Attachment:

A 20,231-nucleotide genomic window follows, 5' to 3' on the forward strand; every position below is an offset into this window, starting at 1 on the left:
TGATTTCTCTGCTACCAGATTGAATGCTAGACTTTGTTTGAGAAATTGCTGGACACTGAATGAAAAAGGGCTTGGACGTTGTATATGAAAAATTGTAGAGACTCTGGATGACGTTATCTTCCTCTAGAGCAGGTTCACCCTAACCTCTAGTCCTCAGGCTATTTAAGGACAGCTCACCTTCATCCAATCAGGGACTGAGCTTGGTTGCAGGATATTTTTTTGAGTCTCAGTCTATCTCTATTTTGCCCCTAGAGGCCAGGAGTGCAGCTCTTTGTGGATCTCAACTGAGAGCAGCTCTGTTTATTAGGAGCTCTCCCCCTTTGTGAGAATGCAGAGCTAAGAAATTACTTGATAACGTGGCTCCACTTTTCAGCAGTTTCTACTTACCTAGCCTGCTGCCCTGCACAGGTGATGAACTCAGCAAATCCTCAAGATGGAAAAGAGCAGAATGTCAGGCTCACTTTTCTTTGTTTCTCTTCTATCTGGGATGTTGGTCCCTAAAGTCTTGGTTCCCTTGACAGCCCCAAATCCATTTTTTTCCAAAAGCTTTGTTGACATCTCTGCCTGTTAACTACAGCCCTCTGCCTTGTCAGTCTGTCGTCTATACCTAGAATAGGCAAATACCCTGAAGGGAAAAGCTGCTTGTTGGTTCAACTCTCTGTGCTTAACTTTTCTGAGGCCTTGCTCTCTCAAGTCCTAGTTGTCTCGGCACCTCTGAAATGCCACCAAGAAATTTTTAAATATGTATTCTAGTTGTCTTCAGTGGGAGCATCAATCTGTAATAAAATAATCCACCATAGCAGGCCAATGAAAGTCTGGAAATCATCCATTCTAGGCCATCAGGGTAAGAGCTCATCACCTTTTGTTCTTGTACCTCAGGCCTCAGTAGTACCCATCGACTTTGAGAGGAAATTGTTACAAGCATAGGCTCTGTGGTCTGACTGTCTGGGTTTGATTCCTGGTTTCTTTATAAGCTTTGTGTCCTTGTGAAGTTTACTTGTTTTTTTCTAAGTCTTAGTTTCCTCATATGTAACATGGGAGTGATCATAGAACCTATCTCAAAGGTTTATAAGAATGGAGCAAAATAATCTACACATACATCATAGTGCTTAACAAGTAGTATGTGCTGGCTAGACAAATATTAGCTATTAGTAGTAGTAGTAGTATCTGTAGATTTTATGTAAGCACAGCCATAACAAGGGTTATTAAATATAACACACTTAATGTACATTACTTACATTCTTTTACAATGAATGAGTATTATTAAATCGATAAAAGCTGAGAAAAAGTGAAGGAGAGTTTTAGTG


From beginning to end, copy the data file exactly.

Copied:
A 20,231-nucleotide genomic window follows, 5' to 3' on the forward strand; every position below is an offset into this window, starting at 1 on the left:
TGATTTCTCTGCTACCAGATTGAATGCTAGACTTTGTTTGAGAAATTGCTGGACACTGAATGAAAAAGGGCTTGGACGTTGTATATGAAAAATTGTAGAGACTCTGGATGACGTTATCTTCCTCTAGAGCAGGTTCACCCTAACCTCTAGTCCTCAGGCTATTTAAGGACAGCTCACCTTCATCCAATCAGGGACTGAGCTTGGTTGCAGGATATTTTTTTGAGTCTCAGTCTATCTCTATTTTGCCCCTAGAGGCCAGGAGTGCAGCTCTTTGTGGATCTCAACTGAGAGCAGCTCTGTTTATTAGGAGCTCTCCCCCTTTGTGAGAATGCAGAGCTAAGAAATTACTTGATAACGTGGCTCCACTTTTCAGCAGTTTCTACTTACCTAGCCTGCTGCCCTGCACAGGTGATGAACTCAGCAAATCCTCAAGATGGAAAAGAGCAGAATGTCAGGCTCACTTTTCTTTGTTTCTCTTCTATCTGGGATGTTGGTCCCTAAAGTCTTGGTTCCCTTGACAGCCCCAAATCCATTTTTTTCCAAAAGCTTTGTTGACATCTCTGCCTGTTAACTACAGCCCTCTGCCTTGTCAGTCTGTCGTCTATACCTAGAATAGGCAAATACCCTGAAGGGAAAAGCTGCTTGTTGGTTCAACTCTCTGTGCTTAACTTTTCTGAGGCCTTGCTCTCTCAAGTCCTAGTTGTCTCGGCACCTCTGAAATGCCACCAAGAAATTTTTAAATATGTATTCTAGTTGTCTTCAGTGGGAGCATCAATCTGTAATAAAATAATCCACCATAGCAGGCCAATGAAAGTCTGGAAATCATCCATTCTAGGCCATCAGGGTAAGAGCTCATCACCTTTTGTTCTTGTACCTCAGGCCTCAGTAGTACCCATCGACTTTGAGAGGAAATTGTTACAAGCATAGGCTCTGTGGTCTGACTGTCTGGGTTTGATTCCTGGTTTCTTTATAAGCTTTGTGTCCTTGTGAAGTTTACTTGTTTTTTTCTAAGTCTTAGTTTCCTCATATGTAACATGGGAGTGATCATAGAACCTATCTCAAAGGTTTATAAGAATGGAGCAAAATAATCTACACATACATCATAGTGCTTAACAAGTAGTATGTGCTGGCTAGACAAATATTAGCTATTAGTAGTAGTAGTAGTATCTGTAGATTTTATGTAAGCACAGCCATAACAAGGGTTATTAAATATAACACACTTAATGTACATTACTTACATTCTTTTACAATGAATGAGTATTATTAAATCGATAAAAGCTGAGAAAAAGTGAAGGAGAGTTTTAGTG